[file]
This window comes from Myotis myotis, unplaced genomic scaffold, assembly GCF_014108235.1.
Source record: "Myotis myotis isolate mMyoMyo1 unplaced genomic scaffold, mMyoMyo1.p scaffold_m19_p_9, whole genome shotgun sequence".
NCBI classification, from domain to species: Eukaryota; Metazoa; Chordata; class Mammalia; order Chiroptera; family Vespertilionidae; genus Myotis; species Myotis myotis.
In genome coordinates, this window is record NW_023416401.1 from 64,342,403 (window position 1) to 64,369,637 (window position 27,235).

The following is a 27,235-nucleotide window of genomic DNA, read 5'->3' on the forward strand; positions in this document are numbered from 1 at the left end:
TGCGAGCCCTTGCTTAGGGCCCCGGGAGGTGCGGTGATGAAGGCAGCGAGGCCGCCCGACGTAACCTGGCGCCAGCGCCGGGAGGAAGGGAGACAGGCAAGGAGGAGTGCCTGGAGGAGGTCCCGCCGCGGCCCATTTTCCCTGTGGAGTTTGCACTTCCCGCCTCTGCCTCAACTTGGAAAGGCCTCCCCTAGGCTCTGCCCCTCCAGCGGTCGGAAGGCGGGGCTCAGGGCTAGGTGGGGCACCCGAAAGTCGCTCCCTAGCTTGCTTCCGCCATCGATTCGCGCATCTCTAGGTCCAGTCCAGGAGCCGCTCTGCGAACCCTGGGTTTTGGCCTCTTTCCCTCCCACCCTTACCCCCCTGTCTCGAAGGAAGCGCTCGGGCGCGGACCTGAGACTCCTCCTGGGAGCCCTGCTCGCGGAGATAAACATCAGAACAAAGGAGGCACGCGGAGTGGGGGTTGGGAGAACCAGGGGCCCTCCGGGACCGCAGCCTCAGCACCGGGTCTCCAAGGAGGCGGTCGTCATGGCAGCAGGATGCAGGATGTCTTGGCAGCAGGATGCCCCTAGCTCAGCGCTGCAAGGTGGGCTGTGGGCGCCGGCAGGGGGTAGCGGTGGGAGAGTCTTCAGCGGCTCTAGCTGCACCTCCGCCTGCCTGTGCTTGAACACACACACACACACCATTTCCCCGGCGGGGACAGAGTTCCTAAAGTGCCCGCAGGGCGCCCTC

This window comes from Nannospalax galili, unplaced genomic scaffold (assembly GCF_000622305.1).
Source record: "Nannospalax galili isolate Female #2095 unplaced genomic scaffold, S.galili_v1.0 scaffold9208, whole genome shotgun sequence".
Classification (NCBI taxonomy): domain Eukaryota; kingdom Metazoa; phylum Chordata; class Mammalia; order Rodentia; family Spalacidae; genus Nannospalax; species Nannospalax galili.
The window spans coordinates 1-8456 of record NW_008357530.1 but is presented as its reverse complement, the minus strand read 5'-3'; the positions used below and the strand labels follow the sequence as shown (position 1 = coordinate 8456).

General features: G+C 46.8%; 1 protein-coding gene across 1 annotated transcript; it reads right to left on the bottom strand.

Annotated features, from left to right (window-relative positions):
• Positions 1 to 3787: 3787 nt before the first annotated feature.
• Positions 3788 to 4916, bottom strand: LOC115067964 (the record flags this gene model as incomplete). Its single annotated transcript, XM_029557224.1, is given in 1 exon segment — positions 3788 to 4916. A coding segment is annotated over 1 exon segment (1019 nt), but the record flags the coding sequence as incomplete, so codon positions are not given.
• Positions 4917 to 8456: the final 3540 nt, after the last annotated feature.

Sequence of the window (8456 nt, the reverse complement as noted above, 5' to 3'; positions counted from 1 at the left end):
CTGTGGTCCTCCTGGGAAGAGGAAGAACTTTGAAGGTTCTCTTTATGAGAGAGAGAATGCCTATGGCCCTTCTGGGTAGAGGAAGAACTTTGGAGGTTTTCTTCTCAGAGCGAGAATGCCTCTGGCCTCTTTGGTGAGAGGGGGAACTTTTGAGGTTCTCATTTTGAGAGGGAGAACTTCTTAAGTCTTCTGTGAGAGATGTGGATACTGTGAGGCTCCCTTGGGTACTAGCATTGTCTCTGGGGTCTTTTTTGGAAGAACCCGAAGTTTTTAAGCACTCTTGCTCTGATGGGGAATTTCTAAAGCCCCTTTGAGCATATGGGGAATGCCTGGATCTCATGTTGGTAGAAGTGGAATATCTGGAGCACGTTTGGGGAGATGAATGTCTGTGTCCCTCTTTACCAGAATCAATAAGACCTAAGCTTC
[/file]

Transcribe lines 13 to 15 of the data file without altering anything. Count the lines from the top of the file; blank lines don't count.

• Positions 1 to 3787: 3787 nt before the first annotated feature.
• Positions 3788 to 4916, bottom strand: LOC115067964 (the record flags this gene model as incomplete). Its single annotated transcript, XM_029557224.1, is given in 1 exon segment — positions 3788 to 4916. A coding segment is annotated over 1 exon segment (1019 nt), but the record flags the coding sequence as incomplete, so codon positions are not given.
• Positions 4917 to 8456: the final 3540 nt, after the last annotated feature.